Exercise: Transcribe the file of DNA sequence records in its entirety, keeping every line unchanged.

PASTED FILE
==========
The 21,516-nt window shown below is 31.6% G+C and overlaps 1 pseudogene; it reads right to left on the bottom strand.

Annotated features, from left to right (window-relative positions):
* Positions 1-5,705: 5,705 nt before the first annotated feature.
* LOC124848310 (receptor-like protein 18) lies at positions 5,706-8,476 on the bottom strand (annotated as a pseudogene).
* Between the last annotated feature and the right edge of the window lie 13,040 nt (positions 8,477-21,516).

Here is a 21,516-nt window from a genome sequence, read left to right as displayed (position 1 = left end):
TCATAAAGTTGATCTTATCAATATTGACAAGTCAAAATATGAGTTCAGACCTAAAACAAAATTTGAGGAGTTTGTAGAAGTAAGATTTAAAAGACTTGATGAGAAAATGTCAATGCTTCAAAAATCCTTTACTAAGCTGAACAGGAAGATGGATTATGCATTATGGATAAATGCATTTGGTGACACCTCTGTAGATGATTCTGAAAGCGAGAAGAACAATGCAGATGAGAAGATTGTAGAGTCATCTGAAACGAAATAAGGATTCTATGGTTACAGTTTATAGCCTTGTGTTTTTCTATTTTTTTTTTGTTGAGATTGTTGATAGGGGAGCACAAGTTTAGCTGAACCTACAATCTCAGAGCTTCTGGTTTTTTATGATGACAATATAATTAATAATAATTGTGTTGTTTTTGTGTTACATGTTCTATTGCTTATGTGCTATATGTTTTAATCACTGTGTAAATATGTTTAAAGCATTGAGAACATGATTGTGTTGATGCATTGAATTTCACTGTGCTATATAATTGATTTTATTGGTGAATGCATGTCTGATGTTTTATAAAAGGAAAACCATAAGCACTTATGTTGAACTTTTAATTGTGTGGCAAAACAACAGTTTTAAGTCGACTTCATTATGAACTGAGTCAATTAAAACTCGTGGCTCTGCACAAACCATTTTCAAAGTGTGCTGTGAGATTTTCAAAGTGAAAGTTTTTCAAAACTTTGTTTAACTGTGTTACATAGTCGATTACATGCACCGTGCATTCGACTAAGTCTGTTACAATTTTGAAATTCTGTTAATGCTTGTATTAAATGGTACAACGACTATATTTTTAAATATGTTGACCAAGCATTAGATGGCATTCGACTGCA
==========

The 21,516-nt window shown below is 31.6% G+C and overlaps 1 pseudogene; it reads right to left on the bottom strand.

Annotated features, from left to right (window-relative positions):
* Positions 1-5,705: 5,705 nt before the first annotated feature.
* LOC124848310 (receptor-like protein 18) lies at positions 5,706-8,476 on the bottom strand (annotated as a pseudogene).
* Between the last annotated feature and the right edge of the window lie 13,040 nt (positions 8,477-21,516).

Here is a 21,516-nt window from a genome sequence, read left to right as displayed (position 1 = left end):
TCATAAAGTTGATCTTATCAATATTGACAAGTCAAAATATGAGTTCAGACCTAAAACAAAATTTGAGGAGTTTGTAGAAGTAAGATTTAAAAGACTTGATGAGAAAATGTCAATGCTTCAAAAATCCTTTACTAAGCTGAACAGGAAGATGGATTATGCATTATGGATAAATGCATTTGGTGACACCTCTGTAGATGATTCTGAAAGCGAGAAGAACAATGCAGATGAGAAGATTGTAGAGTCATCTGAAACGAAATAAGGATTCTATGGTTACAGTTTATAGCCTTGTGTTTTTCTATTTTTTTTTTGTTGAGATTGTTGATAGGGGAGCACAAGTTTAGCTGAACCTACAATCTCAGAGCTTCTGGTTTTTTATGATGACAATATAATTAATAATAATTGTGTTGTTTTTGTGTTACATGTTCTATTGCTTATGTGCTATATGTTTTAATCACTGTGTAAATATGTTTAAAGCATTGAGAACATGATTGTGTTGATGCATTGAATTTCACTGTGCTATATAATTGATTTTATTGGTGAATGCATGTCTGATGTTTTATAAAAGGAAAACCATAAGCACTTATGTTGAACTTTTAATTGTGTGGCAAAACAACAGTTTTAAGTCGACTTCATTATGAACTGAGTCAATTAAAACTCGTGGCTCTGCACAAACCATTTTCAAAGTGTGCTGTGAGATTTTCAAAGTGAAAGTTTTTCAAAACTTTGTTTAACTGTGTTACATAGTCGATTACATGCACCGTGCATTCGACTAAGTCTGTTACAATTTTGAAATTCTGTTAATGCTTGTATTAAATGGTACAACGACTATATTTTTAAATATGTTGACCAAGCATTAGATGGCATTCGACTGCA